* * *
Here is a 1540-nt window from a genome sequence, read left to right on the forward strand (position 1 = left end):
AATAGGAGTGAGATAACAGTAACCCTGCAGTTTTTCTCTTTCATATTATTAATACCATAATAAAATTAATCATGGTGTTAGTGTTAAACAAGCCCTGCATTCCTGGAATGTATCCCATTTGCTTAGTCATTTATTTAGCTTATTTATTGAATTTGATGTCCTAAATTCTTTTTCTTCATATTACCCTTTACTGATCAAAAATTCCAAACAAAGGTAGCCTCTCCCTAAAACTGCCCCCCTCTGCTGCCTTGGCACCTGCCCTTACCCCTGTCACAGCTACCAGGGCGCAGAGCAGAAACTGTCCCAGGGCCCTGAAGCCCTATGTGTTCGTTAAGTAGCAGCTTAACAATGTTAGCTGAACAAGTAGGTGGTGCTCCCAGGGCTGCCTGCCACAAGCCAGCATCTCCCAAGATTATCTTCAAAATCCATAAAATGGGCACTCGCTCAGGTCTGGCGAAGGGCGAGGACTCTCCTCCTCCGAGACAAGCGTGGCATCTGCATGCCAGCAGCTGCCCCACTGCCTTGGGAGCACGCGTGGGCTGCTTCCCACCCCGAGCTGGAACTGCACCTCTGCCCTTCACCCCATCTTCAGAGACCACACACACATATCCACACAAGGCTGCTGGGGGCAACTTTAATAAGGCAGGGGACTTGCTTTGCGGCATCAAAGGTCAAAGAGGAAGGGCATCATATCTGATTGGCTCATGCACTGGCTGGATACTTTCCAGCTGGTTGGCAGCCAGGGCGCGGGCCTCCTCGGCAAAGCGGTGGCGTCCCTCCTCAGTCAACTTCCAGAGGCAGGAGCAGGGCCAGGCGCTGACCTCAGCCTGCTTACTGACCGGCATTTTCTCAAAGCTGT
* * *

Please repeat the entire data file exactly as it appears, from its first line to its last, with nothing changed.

Here is a 1540-nt window from a genome sequence, read left to right on the forward strand (position 1 = left end):
AATAGGAGTGAGATAACAGTAACCCTGCAGTTTTTCTCTTTCATATTATTAATACCATAATAAAATTAATCATGGTGTTAGTGTTAAACAAGCCCTGCATTCCTGGAATGTATCCCATTTGCTTAGTCATTTATTTAGCTTATTTATTGAATTTGATGTCCTAAATTCTTTTTCTTCATATTACCCTTTACTGATCAAAAATTCCAAACAAAGGTAGCCTCTCCCTAAAACTGCCCCCCTCTGCTGCCTTGGCACCTGCCCTTACCCCTGTCACAGCTACCAGGGCGCAGAGCAGAAACTGTCCCAGGGCCCTGAAGCCCTATGTGTTCGTTAAGTAGCAGCTTAACAATGTTAGCTGAACAAGTAGGTGGTGCTCCCAGGGCTGCCTGCCACAAGCCAGCATCTCCCAAGATTATCTTCAAAATCCATAAAATGGGCACTCGCTCAGGTCTGGCGAAGGGCGAGGACTCTCCTCCTCCGAGACAAGCGTGGCATCTGCATGCCAGCAGCTGCCCCACTGCCTTGGGAGCACGCGTGGGCTGCTTCCCACCCCGAGCTGGAACTGCACCTCTGCCCTTCACCCCATCTTCAGAGACCACACACACATATCCACACAAGGCTGCTGGGGGCAACTTTAATAAGGCAGGGGACTTGCTTTGCGGCATCAAAGGTCAAAGAGGAAGGGCATCATATCTGATTGGCTCATGCACTGGCTGGATACTTTCCAGCTGGTTGGCAGCCAGGGCGCGGGCCTCCTCGGCAAAGCGGTGGCGTCCCTCCTCAGTCAACTTCCAGAGGCAGGAGCAGGGCCAGGCGCTGACCTCAGCCTGCTTACTGACCGGCATTTTCTCAAAGCTGT